Coping With the Loss of a Limb
by Maria Adams, MS, MPH, RD
Losing all or part of a limb is a life-changing event. It can cause grief, pain, and a change in how you perceive yourself.
When you lose a limb, you lose part of your physical self. Any loss can lead to a period of grief. It always varies from person person, but most will experience 5 stages of grief:
Some may pass through each stage quickly. Others may get stuck in one stage or skip others. The stages may also happen in different order. The important thing is to realize that everyone moves through grief in their own way. There is no wrong way or specific timeline.
Problem can occur when someone gets stuck. A care team can help if grief is stopping a return to everyday life. Age, the area of loss, and cause may all play a role in reaction. For example, a sudden loss to a trauma may cause more intense denial than those with a long illness. People in denial may be less likely to seek help they need to move forward. Everyone needs time to mourn in their own way. Be on the lookout for depression that lasts more than 2 straight weeks. This may need medical care. Counseling or support groups may help.
How we see our bodies can affect our self worth. This can also affect how we interact with others. It is common to compare ourselves to what we think is a perfect body. Anything we see as a flaw becomes far more important than they actually are.
Age can again play a role. Children may feel different from their peers. This may make them unhappy about school or group activities. Adults may find that their negative self-image affects their relationships. If you don't feel good about yourself it is hard to enjoy time with others or feel confident at work. It can also affect sexual relationships. Avoiding others can increase the chance of depression and decrease quality of life.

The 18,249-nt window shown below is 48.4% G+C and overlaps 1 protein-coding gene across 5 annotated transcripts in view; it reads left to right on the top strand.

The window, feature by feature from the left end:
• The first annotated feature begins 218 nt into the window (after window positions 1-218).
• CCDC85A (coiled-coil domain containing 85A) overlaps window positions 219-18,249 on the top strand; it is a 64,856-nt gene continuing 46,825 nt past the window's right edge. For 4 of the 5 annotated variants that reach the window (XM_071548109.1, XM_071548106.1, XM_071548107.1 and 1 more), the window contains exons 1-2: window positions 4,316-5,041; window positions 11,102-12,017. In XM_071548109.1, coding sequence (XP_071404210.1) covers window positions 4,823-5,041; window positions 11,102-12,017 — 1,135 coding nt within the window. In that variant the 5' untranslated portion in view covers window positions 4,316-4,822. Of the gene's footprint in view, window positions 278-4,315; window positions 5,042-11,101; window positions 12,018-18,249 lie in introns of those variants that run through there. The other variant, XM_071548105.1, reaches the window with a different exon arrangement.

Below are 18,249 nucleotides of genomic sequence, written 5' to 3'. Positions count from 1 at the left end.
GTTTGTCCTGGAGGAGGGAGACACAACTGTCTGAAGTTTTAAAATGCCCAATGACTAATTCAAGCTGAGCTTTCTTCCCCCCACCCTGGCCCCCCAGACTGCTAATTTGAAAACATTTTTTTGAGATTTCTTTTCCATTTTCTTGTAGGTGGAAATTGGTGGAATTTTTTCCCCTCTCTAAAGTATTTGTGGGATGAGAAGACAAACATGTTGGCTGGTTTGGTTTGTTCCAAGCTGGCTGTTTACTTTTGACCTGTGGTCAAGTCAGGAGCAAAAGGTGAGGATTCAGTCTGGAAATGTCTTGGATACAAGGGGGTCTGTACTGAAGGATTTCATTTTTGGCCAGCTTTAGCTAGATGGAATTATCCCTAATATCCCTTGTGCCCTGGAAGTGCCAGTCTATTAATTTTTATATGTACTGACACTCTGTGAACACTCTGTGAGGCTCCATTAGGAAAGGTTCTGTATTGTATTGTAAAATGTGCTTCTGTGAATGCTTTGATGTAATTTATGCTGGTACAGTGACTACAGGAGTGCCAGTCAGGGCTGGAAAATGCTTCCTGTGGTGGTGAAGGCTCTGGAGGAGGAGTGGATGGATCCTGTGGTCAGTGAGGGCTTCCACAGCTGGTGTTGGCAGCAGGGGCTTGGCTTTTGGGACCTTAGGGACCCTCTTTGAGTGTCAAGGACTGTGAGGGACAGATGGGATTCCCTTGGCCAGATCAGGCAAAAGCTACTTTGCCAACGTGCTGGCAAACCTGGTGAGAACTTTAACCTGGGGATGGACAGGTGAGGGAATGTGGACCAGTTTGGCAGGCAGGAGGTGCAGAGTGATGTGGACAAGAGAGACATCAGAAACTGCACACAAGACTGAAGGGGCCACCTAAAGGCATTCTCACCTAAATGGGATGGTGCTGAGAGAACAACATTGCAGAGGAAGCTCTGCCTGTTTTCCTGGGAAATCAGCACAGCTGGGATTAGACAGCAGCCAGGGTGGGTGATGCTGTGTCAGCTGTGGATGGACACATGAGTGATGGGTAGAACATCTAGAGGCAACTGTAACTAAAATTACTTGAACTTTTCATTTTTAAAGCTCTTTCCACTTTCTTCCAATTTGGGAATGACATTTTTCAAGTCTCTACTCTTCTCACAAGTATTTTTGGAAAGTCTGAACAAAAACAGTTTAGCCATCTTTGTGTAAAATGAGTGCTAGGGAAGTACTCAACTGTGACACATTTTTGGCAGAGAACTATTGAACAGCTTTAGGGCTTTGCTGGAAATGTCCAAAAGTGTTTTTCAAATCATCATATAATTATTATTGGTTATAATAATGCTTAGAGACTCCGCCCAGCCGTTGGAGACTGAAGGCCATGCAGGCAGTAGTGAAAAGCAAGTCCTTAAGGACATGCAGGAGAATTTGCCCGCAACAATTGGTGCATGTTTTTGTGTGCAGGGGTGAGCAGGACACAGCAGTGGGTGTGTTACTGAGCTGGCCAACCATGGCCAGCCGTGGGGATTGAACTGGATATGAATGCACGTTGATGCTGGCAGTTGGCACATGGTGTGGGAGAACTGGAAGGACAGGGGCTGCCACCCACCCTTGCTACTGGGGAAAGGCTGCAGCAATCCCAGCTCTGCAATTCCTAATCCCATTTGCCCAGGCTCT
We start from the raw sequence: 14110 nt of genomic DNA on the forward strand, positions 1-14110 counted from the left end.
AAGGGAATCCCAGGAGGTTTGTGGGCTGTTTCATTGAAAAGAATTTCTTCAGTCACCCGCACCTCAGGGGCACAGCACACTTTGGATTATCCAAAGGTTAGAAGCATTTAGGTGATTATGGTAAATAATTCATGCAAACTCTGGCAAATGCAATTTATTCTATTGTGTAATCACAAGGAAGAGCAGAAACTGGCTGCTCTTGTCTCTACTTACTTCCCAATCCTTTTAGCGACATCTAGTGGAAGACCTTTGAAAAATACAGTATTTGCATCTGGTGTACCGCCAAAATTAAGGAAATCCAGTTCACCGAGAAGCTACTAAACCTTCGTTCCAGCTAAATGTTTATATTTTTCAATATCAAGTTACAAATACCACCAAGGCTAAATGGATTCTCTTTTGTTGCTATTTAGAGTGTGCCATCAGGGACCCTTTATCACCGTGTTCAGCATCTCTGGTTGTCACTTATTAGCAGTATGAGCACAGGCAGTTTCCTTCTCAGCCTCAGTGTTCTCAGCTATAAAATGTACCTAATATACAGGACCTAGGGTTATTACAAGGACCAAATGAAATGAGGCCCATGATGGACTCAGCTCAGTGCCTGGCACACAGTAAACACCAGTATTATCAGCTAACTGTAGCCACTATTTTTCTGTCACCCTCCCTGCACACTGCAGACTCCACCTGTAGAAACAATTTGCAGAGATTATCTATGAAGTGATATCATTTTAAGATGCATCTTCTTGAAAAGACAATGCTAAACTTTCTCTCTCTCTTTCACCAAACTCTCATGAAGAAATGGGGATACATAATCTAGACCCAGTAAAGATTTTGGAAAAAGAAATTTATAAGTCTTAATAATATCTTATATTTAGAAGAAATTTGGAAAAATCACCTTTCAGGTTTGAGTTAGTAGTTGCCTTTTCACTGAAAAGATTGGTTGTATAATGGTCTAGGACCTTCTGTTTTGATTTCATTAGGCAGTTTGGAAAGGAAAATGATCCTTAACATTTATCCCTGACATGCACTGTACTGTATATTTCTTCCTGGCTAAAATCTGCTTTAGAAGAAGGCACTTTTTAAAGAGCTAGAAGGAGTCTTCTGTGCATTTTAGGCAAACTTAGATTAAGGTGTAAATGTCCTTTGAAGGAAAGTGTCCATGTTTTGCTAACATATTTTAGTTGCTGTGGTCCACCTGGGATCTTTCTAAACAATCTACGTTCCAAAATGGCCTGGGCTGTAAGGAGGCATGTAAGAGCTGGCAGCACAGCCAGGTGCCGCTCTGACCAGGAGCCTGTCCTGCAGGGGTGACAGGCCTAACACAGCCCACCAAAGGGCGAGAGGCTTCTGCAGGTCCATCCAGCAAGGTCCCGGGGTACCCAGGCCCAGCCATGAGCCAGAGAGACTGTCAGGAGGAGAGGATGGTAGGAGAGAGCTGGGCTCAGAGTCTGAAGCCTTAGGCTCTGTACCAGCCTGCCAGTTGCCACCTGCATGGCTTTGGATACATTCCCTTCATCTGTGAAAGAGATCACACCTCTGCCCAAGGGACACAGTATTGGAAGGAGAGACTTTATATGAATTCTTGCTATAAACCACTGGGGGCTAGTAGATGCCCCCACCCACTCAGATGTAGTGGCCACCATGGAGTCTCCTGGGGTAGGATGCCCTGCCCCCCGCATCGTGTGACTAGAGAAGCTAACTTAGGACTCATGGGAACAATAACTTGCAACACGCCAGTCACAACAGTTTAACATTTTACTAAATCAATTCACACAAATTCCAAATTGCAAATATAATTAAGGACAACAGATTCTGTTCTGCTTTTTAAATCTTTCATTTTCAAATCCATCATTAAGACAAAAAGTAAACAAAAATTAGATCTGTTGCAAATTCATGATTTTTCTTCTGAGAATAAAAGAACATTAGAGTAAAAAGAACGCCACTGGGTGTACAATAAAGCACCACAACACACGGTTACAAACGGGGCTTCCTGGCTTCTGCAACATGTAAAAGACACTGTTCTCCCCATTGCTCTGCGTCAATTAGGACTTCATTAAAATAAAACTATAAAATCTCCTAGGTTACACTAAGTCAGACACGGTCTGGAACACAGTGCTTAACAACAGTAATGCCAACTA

Problems with body image come from our own thoughts. The first step is to be kinder to yourself. Be aware of harmful thoughts. Most are unkind exaggerations. Instead, focus on positive things, like "I'm a good cook, I'm a good friend". Keep good people around you. Spend less time with people who are negative. Challenge yourself to do something that you may not have done because of body image. The more you grow the easier it will be.
An amputation can be a major life change. It is normal to need some time to adjust. Resist the urge to isolate yourself. Reach out for help when you need to. During this time:
American Physical Therapy Association
Amputee Coalition of America
Amputee Coalition of Canada
The College of Family Physicians of Canada
Axelrod, J. The 5 Stages of Loss and Grief. Psych Central website. Available at:
...(Click grey area to select URL)
Accessed January 4, 2019.
Fisher K, Hanspal RS, et al. Return to work after lower limb amputation. Int J Rehabil Res. 2003;26(1):51-56.
Gallagher P, MacLachlan M. Psychological adjustment and coping in adults with prosthetic limbs. Behavioral Medicine. 1999;25(3):117-124.
Raising low self esteem. NHS website. Available at: https://www.nhs.uk/conditions/stress-anxiety-depression/raising-low-self-esteem/. Updated March 31, 2017. Accessed January 4, 2019.
Wetterhahn KA, Hanson C, et al. Effect of participation in physical activity on body image of amputees. Am J Phys Med Rehabil. 2002;81(3):194-201.
Last reviewed January 2019 by Michael Woods, MD, FAAP
Last Updated: 1/4/2019
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